When epithelia become too crowded, some cells are extruded that later die. To extrude, a cell produces the lipid, Sphingosine 1-Phosphate (S1P), which activates S1P2 receptors in neighboring cells that seamlessly squeeze the cell out of the epithelium. Here, we find that extrusion defects can contribute to carcinogenesis and tumor progression. Tumors or epithelia lacking S1P2 cannot extrude cells apically and instead form apoptotic-resistant masses, possess poor barrier function, and shift extrusion basally beneath the epithelium, providing a potential mechanism for cell invasion. Exogenous S1P2 expression is sufficient to rescue apical extrusion, cell death, and reduce orthotopic pancreatic tumors and their metastases. Focal Adhesion Kinase (FAK) inhibitor can bypass extrusion defects and could, therefore, target pancreatic, lung, and colon tumors that lack S1P2 without affecting wild-type tissue.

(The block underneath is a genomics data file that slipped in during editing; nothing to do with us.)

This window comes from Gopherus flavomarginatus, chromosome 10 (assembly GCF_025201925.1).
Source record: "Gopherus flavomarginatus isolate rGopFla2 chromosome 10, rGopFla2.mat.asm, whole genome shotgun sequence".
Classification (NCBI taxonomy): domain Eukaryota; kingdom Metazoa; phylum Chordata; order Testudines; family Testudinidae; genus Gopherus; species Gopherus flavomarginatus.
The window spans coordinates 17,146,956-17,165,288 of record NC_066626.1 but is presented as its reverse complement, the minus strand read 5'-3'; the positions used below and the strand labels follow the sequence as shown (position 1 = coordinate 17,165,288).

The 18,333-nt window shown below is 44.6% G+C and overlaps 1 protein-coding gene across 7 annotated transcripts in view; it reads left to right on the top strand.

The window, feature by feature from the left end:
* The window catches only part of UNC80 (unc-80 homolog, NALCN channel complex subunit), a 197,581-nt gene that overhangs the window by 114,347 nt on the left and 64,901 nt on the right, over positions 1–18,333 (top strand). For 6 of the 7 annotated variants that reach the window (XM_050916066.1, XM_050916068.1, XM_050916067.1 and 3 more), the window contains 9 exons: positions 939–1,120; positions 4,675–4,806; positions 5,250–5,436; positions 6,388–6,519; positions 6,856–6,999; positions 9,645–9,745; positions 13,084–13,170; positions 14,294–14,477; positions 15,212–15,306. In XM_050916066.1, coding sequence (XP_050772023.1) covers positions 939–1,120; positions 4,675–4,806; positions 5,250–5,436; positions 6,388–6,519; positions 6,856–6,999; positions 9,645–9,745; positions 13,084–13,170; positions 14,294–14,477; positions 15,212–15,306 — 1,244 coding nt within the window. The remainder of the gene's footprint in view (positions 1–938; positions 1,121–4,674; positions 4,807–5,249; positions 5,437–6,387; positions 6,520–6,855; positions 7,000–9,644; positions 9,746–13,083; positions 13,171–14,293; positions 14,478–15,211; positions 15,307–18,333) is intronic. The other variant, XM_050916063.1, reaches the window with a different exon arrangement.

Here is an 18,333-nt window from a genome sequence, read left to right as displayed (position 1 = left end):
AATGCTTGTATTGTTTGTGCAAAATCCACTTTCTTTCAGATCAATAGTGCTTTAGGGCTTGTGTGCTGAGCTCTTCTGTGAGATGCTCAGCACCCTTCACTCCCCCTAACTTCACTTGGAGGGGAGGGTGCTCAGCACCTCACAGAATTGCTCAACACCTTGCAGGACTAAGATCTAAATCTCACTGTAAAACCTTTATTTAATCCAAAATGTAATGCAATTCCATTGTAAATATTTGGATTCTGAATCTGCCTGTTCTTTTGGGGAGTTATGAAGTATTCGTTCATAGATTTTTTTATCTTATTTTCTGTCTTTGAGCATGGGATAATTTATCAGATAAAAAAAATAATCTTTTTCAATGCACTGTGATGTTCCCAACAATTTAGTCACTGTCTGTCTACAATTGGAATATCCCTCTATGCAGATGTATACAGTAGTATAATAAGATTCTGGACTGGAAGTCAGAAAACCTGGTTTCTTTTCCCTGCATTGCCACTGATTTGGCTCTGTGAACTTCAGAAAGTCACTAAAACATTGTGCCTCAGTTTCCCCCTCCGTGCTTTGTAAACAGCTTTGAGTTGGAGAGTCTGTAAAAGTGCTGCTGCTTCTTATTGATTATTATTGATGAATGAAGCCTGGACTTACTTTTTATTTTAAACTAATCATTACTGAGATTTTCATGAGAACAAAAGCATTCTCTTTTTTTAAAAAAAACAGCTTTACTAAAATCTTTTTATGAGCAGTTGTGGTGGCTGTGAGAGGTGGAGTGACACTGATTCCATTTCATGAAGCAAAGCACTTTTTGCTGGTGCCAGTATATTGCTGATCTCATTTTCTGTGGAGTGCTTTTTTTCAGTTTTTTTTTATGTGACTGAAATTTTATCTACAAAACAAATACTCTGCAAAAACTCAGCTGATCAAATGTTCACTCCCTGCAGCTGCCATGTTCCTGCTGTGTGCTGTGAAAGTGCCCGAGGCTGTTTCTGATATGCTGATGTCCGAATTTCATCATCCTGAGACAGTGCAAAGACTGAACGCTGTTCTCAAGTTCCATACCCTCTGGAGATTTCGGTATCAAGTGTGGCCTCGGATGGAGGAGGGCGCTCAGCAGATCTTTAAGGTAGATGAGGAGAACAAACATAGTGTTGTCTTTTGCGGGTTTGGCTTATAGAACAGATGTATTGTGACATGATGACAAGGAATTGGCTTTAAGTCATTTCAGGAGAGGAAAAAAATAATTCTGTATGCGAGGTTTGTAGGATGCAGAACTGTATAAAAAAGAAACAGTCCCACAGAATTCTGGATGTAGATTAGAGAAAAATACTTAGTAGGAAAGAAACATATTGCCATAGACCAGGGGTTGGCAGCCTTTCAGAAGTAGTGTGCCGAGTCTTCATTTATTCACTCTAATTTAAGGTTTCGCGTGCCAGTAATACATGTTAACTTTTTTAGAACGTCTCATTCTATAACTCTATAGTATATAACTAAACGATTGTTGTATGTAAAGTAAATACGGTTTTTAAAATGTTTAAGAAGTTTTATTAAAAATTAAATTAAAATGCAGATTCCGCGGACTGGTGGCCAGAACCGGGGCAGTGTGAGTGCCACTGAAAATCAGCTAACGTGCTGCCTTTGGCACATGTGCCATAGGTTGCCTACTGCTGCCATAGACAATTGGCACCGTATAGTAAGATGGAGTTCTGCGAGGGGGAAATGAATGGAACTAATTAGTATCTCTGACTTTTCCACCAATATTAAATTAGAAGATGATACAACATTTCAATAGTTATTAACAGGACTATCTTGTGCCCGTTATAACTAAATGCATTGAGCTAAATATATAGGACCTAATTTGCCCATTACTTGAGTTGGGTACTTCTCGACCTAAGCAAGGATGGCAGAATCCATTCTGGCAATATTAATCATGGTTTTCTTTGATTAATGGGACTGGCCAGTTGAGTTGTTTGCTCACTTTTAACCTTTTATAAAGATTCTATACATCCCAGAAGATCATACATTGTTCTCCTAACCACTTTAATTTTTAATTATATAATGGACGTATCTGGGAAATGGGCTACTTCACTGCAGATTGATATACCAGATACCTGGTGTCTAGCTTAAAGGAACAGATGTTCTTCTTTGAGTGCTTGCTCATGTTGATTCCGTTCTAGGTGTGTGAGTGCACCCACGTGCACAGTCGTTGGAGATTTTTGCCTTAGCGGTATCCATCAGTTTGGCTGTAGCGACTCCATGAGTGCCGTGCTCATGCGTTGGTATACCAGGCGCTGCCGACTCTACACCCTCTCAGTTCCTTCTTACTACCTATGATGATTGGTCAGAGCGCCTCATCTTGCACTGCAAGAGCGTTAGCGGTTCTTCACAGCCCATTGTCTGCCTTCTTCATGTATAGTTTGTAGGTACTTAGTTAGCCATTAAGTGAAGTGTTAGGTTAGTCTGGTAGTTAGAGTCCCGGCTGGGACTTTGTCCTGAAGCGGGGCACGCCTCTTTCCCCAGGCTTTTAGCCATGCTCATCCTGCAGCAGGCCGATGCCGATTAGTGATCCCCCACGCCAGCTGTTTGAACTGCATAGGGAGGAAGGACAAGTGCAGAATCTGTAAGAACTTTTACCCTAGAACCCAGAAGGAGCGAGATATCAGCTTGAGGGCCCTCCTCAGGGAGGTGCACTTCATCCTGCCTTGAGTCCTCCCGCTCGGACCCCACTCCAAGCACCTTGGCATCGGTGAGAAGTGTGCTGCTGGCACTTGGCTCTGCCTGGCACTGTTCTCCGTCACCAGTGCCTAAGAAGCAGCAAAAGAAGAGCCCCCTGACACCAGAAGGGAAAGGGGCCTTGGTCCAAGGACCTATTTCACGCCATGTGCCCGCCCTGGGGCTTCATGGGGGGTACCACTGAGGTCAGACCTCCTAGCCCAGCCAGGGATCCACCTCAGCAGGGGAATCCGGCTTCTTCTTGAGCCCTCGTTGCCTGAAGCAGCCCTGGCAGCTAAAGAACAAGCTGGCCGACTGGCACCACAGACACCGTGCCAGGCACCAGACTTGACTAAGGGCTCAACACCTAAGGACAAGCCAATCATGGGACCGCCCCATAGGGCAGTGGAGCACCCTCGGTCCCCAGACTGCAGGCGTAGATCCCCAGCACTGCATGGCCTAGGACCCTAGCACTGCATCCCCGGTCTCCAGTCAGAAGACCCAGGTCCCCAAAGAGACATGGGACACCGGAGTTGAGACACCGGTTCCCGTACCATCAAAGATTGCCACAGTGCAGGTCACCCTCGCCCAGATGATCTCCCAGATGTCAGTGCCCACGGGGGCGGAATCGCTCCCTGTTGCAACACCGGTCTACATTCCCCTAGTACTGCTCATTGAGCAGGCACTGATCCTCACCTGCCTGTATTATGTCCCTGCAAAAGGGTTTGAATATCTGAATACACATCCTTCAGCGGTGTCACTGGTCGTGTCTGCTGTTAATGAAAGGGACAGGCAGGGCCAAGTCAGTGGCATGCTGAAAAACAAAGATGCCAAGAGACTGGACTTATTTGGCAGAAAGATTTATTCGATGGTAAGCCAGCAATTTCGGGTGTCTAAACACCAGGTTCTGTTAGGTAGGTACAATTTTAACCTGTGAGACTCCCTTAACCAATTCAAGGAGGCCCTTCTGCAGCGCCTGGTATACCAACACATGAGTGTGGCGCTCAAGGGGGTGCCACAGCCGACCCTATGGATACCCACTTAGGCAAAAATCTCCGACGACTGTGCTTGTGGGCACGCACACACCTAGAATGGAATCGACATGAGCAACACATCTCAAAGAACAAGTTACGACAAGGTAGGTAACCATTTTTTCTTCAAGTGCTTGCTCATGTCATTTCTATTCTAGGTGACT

Animal experimentation: This study was performed in strict accordance with the recommendations in the Guide for the Care and Use of Laboratory Animals of the National Institutes of Health. All of the animals were handled according to approved institutional animal care and use committee (IACUC) protocols (#13-06006) of the University of Utah. The protocol was approved by the University of Utah IACUC board.
Human subjects: The use of human tissue in this study was approved by the University of Utah Institutional Review Board. Tissue sections were obtained from excess clinical pathology tissue from patients resected for pancreatic adenocarcinoma at the University of Utah Huntsman Cancer Institute with appropriate informed consent for use of samples for research purposes (IRB_00010924). Human tissue sample were deidentified and informed consent was obtained from all study participants. The protocol was approved and monitored by the University of Utah Institutional Review Board.
- Ewa Paluch, University College London, United Kingdom
© 2015, Gu et al.
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